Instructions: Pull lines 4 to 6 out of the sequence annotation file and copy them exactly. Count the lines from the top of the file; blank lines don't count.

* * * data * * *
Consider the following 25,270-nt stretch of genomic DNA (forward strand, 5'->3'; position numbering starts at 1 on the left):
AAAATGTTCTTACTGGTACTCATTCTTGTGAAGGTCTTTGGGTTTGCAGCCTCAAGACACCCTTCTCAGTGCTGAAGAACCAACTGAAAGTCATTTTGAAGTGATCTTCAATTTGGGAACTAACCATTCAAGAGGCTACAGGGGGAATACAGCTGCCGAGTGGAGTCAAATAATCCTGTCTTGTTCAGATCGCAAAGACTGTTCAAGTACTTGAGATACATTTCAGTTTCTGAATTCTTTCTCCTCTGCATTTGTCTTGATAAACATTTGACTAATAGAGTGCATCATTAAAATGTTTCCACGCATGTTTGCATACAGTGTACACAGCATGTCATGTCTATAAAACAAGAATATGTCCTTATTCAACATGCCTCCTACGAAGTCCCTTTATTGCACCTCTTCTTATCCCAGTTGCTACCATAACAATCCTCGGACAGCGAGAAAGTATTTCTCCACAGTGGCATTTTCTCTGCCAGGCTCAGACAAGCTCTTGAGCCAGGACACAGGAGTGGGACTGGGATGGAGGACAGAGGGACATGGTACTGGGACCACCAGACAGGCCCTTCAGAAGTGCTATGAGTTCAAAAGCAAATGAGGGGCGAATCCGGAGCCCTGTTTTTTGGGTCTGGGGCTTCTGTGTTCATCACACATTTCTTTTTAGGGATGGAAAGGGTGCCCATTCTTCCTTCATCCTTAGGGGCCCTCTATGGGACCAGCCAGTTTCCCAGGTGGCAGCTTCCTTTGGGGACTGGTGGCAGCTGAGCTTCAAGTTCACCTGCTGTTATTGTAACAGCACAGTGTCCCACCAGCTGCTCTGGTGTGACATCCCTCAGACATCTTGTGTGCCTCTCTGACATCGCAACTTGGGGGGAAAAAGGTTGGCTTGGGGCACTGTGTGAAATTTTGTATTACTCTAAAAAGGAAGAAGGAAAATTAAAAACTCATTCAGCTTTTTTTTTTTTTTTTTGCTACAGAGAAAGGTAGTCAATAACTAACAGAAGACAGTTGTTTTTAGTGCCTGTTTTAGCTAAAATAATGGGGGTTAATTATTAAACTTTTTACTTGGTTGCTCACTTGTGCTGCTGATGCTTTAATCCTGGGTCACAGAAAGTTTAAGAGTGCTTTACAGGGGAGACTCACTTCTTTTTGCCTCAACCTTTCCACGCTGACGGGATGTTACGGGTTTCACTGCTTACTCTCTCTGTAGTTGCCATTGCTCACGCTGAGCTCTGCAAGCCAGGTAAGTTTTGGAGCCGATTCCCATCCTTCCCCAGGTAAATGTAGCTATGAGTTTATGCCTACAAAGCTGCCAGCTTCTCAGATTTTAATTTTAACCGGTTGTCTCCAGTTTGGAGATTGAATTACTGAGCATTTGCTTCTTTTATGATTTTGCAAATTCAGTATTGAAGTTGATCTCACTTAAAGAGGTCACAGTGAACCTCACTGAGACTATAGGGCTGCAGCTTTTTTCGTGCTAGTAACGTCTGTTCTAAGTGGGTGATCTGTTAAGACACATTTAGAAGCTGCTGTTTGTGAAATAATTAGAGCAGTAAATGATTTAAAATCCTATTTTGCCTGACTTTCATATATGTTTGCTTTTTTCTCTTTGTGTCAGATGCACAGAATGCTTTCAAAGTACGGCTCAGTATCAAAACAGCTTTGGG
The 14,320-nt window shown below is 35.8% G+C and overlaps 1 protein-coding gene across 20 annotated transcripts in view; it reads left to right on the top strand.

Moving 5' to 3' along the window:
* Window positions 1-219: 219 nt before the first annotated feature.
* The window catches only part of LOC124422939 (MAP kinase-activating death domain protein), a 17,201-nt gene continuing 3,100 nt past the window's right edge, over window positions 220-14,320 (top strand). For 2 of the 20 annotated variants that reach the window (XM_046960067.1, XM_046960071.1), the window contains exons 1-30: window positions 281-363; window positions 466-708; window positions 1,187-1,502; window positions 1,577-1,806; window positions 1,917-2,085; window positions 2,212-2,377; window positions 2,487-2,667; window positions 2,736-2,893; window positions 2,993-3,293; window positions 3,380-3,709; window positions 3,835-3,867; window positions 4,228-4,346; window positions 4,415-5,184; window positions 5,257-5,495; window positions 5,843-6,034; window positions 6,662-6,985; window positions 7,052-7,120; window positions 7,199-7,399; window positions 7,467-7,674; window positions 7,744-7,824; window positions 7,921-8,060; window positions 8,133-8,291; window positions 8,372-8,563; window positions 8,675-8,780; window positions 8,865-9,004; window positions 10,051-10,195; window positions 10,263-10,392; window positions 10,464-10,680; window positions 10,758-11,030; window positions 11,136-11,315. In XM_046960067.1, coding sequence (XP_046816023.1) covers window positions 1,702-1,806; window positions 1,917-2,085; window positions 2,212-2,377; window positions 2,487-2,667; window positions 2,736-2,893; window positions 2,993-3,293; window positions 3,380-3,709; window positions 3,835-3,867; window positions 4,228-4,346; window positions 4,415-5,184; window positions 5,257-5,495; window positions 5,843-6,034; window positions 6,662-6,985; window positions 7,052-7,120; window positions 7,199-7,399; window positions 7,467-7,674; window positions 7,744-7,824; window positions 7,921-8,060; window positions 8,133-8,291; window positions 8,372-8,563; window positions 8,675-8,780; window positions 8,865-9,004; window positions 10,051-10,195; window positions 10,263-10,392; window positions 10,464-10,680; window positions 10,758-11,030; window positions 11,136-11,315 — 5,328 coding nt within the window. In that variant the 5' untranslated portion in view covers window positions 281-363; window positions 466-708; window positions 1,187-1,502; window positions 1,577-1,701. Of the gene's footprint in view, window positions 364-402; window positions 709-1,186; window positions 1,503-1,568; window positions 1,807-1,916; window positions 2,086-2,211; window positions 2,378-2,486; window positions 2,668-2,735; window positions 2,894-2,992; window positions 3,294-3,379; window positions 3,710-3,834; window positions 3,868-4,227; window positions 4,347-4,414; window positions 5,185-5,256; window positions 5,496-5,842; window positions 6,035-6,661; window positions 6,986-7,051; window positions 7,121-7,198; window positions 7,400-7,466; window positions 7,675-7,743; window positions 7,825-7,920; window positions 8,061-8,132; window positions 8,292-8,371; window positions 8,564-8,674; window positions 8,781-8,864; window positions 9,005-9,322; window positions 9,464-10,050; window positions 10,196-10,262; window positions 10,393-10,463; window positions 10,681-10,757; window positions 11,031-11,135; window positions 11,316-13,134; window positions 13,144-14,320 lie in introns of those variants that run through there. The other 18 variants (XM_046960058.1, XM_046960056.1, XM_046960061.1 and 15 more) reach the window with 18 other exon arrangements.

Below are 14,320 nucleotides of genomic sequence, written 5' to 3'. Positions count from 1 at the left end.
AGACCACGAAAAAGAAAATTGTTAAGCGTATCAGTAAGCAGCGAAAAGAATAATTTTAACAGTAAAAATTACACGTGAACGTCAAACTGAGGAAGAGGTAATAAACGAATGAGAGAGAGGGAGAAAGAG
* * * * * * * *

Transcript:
Moving 5' to 3' along the window:
* Window positions 1-219: 219 nt before the first annotated feature.
* The window catches only part of LOC124422939 (MAP kinase-activating death domain protein), a 17,201-nt gene continuing 3,100 nt past the window's right edge, over window positions 220-14,320 (top strand). For 2 of the 20 annotated variants that reach the window (XM_046960067.1, XM_046960071.1), the window contains exons 1-30: window positions 281-363; window positions 466-708; window positions 1,187-1,502; window positions 1,577-1,806; window positions 1,917-2,085; window positions 2,212-2,377; window positions 2,487-2,667; window positions 2,736-2,893; window positions 2,993-3,293; window positions 3,380-3,709; window positions 3,835-3,867; window positions 4,228-4,346; window positions 4,415-5,184; window positions 5,257-5,495; window positions 5,843-6,034; window positions 6,662-6,985; window positions 7,052-7,120; window positions 7,199-7,399; window positions 7,467-7,674; window positions 7,744-7,824; window positions 7,921-8,060; window positions 8,133-8,291; window positions 8,372-8,563; window positions 8,675-8,780; window positions 8,865-9,004; window positions 10,051-10,195; window positions 10,263-10,392; window positions 10,464-10,680; window positions 10,758-11,030; window positions 11,136-11,315. In XM_046960067.1, coding sequence (XP_046816023.1) covers window positions 1,702-1,806; window positions 1,917-2,085; window positions 2,212-2,377; window positions 2,487-2,667; window positions 2,736-2,893; window positions 2,993-3,293; window positions 3,380-3,709; window positions 3,835-3,867; window positions 4,228-4,346; window positions 4,415-5,184; window positions 5,257-5,495; window positions 5,843-6,034; window positions 6,662-6,985; window positions 7,052-7,120; window positions 7,199-7,399; window positions 7,467-7,674; window positions 7,744-7,824; window positions 7,921-8,060; window positions 8,133-8,291; window positions 8,372-8,563; window positions 8,675-8,780; window positions 8,865-9,004; window positions 10,051-10,195; window positions 10,263-10,392; window positions 10,464-10,680; window positions 10,758-11,030; window positions 11,136-11,315 — 5,328 coding nt within the window. In that variant the 5' untranslated portion in view covers window positions 281-363; window positions 466-708; window positions 1,187-1,502; window positions 1,577-1,701. Of the gene's footprint in view, window positions 364-402; window positions 709-1,186; window positions 1,503-1,568; window positions 1,807-1,916; window positions 2,086-2,211; window positions 2,378-2,486; window positions 2,668-2,735; window positions 2,894-2,992; window positions 3,294-3,379; window positions 3,710-3,834; window positions 3,868-4,227; window positions 4,347-4,414; window positions 5,185-5,256; window positions 5,496-5,842; window positions 6,035-6,661; window positions 6,986-7,051; window positions 7,121-7,198; window positions 7,400-7,466; window positions 7,675-7,743; window positions 7,825-7,920; window positions 8,061-8,132; window positions 8,292-8,371; window positions 8,564-8,674; window positions 8,781-8,864; window positions 9,005-9,322; window positions 9,464-10,050; window positions 10,196-10,262; window positions 10,393-10,463; window positions 10,681-10,757; window positions 11,031-11,135; window positions 11,316-13,134; window positions 13,144-14,320 lie in introns of those variants that run through there. The other 18 variants (XM_046960058.1, XM_046960056.1, XM_046960061.1 and 15 more) reach the window with 18 other exon arrangements.